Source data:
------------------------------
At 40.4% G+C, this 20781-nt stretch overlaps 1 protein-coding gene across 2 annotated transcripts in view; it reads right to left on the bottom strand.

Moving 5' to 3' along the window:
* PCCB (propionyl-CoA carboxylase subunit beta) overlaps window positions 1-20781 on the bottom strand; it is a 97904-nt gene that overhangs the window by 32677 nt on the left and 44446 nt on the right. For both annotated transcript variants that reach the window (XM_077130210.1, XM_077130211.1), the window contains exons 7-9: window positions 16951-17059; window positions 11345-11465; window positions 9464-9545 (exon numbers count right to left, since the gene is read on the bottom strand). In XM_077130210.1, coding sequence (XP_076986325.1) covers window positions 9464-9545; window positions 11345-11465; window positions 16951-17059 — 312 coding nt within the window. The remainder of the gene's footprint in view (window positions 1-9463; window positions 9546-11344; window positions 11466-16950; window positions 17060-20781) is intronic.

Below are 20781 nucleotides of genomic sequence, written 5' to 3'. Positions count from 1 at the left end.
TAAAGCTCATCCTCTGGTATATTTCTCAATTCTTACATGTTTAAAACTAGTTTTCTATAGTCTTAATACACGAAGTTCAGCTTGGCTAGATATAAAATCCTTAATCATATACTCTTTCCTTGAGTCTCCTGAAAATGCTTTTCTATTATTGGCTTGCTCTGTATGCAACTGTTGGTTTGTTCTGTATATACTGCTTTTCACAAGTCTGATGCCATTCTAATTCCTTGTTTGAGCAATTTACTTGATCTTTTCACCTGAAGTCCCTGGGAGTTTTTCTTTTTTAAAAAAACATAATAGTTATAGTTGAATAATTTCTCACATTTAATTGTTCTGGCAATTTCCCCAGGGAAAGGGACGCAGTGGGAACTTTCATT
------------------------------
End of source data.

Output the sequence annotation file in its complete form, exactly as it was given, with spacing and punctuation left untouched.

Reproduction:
At 40.4% G+C, this 20781-nt stretch overlaps 1 protein-coding gene across 2 annotated transcripts in view; it reads right to left on the bottom strand.

Moving 5' to 3' along the window:
* PCCB (propionyl-CoA carboxylase subunit beta) overlaps window positions 1-20781 on the bottom strand; it is a 97904-nt gene that overhangs the window by 32677 nt on the left and 44446 nt on the right. For both annotated transcript variants that reach the window (XM_077130210.1, XM_077130211.1), the window contains exons 7-9: window positions 16951-17059; window positions 11345-11465; window positions 9464-9545 (exon numbers count right to left, since the gene is read on the bottom strand). In XM_077130210.1, coding sequence (XP_076986325.1) covers window positions 9464-9545; window positions 11345-11465; window positions 16951-17059 — 312 coding nt within the window. The remainder of the gene's footprint in view (window positions 1-9463; window positions 9546-11344; window positions 11466-16950; window positions 17060-20781) is intronic.

Below are 20781 nucleotides of genomic sequence, written 5' to 3'. Positions count from 1 at the left end.
TAAAGCTCATCCTCTGGTATATTTCTCAATTCTTACATGTTTAAAACTAGTTTTCTATAGTCTTAATACACGAAGTTCAGCTTGGCTAGATATAAAATCCTTAATCATATACTCTTTCCTTGAGTCTCCTGAAAATGCTTTTCTATTATTGGCTTGCTCTGTATGCAACTGTTGGTTTGTTCTGTATATACTGCTTTTCACAAGTCTGATGCCATTCTAATTCCTTGTTTGAGCAATTTACTTGATCTTTTCACCTGAAGTCCCTGGGAGTTTTTCTTTTTTAAAAAAACATAATAGTTATAGTTGAATAATTTCTCACATTTAATTGTTCTGGCAATTTCCCCAGGGAAAGGGACGCAGTGGGAACTTTCATT